If you stumbled upon this site in search of curious words, Dear Reader, I hope you can find some amusement in the following list.* The words below may look ordinary, but their common usage belies their curious natures….
*more words to come 🙂
A – E
Noun | [a-pron]
Common Definition: a garment that covers the front part of the body with an open back
Example: On Thanksgiving, my new white apron had lost all of its luster by dinnertime.
Curious Origins: “Apron” comes from the Middle English word “napron.” In Middle English one would say “a napron.” The repetition and slurring of this phrase made “a napron” become “an apron.”
Noun | [chef]
Common Definition: a professional cook
Example: The chef, who was trained in Paris, assured us that the quiche lorraine was authentic.
Curious Origins: “Chef” comes from the French word “chef de cuisine,” which means “director of the kitchen.” “Chef” in a few languages has the meaning of “director” or “boss,” in English, the French “chef” is a close equivalent to “chief.” So, in English, the person making your food is “the boss.”
Transitive Verb | [de-sire]
Common Definition: a strong feeling of hope, longing, or craving for something or someone
Example: I desire to live a life full of travel and adventure.
Curious Origins: “Desire” comes from the Latin roots “de” meaning “of” and “sire” meaning “male parent”; the root “sire” in English has also come to mean a person of high status or importance such as a “king.” Therefore “desire” literally means “of the father.”
F – J
Noun | [hys-te-ria]
Common Definition: an excessively emotional state marked by outbursts and excitement, commonly triggered by fear, anger or passion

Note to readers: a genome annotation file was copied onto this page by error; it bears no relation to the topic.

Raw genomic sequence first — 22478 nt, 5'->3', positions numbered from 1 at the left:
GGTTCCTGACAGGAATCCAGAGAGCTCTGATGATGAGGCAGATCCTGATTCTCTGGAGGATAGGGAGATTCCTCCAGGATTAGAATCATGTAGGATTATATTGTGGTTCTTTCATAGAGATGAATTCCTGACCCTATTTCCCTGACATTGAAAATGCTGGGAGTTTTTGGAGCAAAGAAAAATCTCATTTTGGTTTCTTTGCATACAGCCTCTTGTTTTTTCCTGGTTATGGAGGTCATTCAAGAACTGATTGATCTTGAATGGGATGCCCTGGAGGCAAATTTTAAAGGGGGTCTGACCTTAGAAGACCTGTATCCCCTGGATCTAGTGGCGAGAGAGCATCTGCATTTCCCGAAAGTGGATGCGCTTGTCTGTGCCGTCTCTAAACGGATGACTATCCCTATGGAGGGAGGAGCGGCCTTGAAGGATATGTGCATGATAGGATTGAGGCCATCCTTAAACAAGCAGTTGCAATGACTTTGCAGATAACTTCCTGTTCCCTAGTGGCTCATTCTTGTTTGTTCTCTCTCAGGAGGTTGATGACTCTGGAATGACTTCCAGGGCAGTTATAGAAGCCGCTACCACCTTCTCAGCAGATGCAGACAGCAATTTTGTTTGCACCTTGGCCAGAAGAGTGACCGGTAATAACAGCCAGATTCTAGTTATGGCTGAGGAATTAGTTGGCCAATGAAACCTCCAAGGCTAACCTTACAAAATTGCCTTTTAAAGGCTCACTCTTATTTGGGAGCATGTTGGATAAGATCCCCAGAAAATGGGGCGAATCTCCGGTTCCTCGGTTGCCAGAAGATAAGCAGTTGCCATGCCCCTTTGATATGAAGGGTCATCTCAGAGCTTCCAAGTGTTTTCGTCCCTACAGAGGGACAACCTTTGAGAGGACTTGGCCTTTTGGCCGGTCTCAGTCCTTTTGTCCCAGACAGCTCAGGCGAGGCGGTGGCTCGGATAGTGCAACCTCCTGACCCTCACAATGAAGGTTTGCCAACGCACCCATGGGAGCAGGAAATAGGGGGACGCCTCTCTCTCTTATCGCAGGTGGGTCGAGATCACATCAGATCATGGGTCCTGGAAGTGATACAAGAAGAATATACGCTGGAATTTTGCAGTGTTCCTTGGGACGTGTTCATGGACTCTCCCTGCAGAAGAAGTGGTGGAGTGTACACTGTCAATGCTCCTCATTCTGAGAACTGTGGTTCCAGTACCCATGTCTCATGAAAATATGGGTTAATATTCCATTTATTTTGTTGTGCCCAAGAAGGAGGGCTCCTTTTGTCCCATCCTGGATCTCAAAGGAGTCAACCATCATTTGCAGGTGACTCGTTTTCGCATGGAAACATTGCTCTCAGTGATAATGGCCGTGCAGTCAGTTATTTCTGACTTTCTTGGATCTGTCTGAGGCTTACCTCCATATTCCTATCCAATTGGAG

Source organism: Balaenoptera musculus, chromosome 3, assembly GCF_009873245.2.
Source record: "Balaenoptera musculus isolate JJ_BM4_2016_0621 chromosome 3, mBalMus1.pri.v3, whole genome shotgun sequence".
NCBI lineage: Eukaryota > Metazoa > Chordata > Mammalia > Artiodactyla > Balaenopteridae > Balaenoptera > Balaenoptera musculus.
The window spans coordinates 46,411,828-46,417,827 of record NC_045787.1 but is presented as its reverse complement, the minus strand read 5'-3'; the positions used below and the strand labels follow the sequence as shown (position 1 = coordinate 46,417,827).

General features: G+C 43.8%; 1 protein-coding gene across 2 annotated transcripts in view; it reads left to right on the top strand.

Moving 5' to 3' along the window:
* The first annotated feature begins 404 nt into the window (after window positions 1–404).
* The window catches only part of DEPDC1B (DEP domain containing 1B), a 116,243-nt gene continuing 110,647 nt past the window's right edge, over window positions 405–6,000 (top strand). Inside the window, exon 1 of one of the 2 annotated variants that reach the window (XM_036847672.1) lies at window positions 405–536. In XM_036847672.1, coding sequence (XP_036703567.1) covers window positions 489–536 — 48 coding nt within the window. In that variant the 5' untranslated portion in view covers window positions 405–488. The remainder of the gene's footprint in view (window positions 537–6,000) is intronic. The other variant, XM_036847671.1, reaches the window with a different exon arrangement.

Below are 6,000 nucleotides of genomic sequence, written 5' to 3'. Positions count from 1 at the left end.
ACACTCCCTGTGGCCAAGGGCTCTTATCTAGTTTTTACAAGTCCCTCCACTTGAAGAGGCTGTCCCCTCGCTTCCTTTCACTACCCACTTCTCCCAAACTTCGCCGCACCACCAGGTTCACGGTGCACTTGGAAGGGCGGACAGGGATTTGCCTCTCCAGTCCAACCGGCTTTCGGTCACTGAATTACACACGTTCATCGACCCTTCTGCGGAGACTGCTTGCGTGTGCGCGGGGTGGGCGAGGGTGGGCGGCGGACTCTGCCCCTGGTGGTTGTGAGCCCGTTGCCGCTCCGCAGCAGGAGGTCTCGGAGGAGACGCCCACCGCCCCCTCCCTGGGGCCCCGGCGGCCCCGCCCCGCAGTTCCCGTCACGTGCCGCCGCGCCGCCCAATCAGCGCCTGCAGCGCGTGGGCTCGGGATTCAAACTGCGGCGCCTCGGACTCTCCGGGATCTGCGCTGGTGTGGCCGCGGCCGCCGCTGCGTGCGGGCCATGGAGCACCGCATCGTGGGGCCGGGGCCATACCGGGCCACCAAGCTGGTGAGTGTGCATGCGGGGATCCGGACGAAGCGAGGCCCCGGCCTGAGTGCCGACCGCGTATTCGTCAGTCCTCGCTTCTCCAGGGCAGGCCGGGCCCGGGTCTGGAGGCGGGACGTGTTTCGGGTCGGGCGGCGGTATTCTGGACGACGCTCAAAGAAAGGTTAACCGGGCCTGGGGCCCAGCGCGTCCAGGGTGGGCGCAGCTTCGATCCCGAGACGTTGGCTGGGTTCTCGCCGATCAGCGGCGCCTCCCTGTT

Example: The man blamed his wife’s bouts of sudden hysteria on the tragic death of their only child.
Curious Origins: “Hysteria” comes from the Greek word “hystera,” meaning “uterus.” The Greeks believed that overly emotional tendencies in women were a result of a “wondering womb,” i.e. the (untrue) idea in medicine that a woman’s uterus could detach, float throughout her body, and wreak havoc on her emotional faculties.
K – O
Noun | [lu-na-tic]
Common Definition: a crazy person (derogatory)
Example: I hear the strangest noises coming from my neighbor’s apartment at all hours; only a lunatic would welcome such a commotion into his home.
Curious Origins: “Lunatic” derives from the Latin word “lunaticus,” which refers to someone who suffers from episodes of madness (notably epilepsy), as a disease thought to be caused by the phases of the money.
P – T
Noun | [quar-an-tine]
Common Definition: a restriction of movement on persons or goods during transport for a period to prevent the spread of contagious disease
Example: Tina was asked to quarantine herself after her arrival from Italy to the U.S. for 14 days in an attempt to prevent the spread of the coronavirus.
Curious Origins: “Quarantine” comes from the Latin roots “quadra-,” which may be translated to “four” and the suffix has a root (Italian or Latin — disputed) that means “ten,” which makes “quarantine” mean “a period of 40 days.”
Noun | [ro-bot]
Common Definition: a machine (often human-like) that is capable of completing a series of automated complex tasks
Example: The assembly floor of the automobile factory is run 90% by robots.
Curious Origins: “Robot” comes from a translation of Karel Capek’s 1920 play called “Rossum’s Universal Robots.” “Robot” came to English from the Czech root word “robot-,” as found in the words such as “robota” meaning “compulsory labor” and “robotnik” meaning “worker.” Even curiouser, “robota,” meaning labor, comes from the Old Church Slavonic (i.e. the “Latin” of Slavic languages) root “rab,” which means slave. “Robots” are “slave laborers.”
U – Z
Noun | [vod-ka]
Common Definition: a distilled spirit from mash
Example: Vodka cocktails are a staple at bars across the U.S.
Curious Origins: “Vodka” comes from the Russian word “voda,” meaning “water;” “-ka” is a diminutive ending which makes “vodka” literally “little water”